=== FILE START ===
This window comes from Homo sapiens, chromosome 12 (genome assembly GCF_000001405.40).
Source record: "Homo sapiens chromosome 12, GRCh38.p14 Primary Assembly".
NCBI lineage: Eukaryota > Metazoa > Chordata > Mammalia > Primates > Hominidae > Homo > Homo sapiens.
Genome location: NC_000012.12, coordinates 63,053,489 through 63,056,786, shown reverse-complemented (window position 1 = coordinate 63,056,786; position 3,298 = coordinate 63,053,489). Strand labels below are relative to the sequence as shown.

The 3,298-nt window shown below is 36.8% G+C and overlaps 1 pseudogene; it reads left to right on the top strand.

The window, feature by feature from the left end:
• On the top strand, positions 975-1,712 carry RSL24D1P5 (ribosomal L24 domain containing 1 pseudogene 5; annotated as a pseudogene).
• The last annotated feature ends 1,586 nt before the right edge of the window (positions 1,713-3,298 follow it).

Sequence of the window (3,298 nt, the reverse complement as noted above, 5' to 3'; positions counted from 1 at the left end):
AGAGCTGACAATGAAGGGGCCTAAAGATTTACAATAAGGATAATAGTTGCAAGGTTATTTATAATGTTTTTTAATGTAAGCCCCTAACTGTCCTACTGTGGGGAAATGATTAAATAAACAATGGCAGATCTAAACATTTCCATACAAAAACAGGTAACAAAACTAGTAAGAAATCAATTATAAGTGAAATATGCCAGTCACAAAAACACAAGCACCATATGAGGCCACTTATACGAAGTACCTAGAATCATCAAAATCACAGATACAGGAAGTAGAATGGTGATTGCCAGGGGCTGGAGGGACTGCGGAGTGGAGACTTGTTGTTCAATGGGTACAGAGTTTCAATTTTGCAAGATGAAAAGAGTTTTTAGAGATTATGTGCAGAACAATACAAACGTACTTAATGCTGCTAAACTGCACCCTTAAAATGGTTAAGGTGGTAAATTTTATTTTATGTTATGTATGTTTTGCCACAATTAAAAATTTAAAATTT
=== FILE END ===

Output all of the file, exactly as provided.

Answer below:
This window comes from Homo sapiens, chromosome 12 (genome assembly GCF_000001405.40).
Source record: "Homo sapiens chromosome 12, GRCh38.p14 Primary Assembly".
NCBI lineage: Eukaryota > Metazoa > Chordata > Mammalia > Primates > Hominidae > Homo > Homo sapiens.
Genome location: NC_000012.12, coordinates 63,053,489 through 63,056,786, shown reverse-complemented (window position 1 = coordinate 63,056,786; position 3,298 = coordinate 63,053,489). Strand labels below are relative to the sequence as shown.

The 3,298-nt window shown below is 36.8% G+C and overlaps 1 pseudogene; it reads left to right on the top strand.

The window, feature by feature from the left end:
• On the top strand, positions 975-1,712 carry RSL24D1P5 (ribosomal L24 domain containing 1 pseudogene 5; annotated as a pseudogene).
• The last annotated feature ends 1,586 nt before the right edge of the window (positions 1,713-3,298 follow it).

Sequence of the window (3,298 nt, the reverse complement as noted above, 5' to 3'; positions counted from 1 at the left end):
AGAGCTGACAATGAAGGGGCCTAAAGATTTACAATAAGGATAATAGTTGCAAGGTTATTTATAATGTTTTTTAATGTAAGCCCCTAACTGTCCTACTGTGGGGAAATGATTAAATAAACAATGGCAGATCTAAACATTTCCATACAAAAACAGGTAACAAAACTAGTAAGAAATCAATTATAAGTGAAATATGCCAGTCACAAAAACACAAGCACCATATGAGGCCACTTATACGAAGTACCTAGAATCATCAAAATCACAGATACAGGAAGTAGAATGGTGATTGCCAGGGGCTGGAGGGACTGCGGAGTGGAGACTTGTTGTTCAATGGGTACAGAGTTTCAATTTTGCAAGATGAAAAGAGTTTTTAGAGATTATGTGCAGAACAATACAAACGTACTTAATGCTGCTAAACTGCACCCTTAAAATGGTTAAGGTGGTAAATTTTATTTTATGTTATGTATGTTTTGCCACAATTAAAAATTTAAAATTT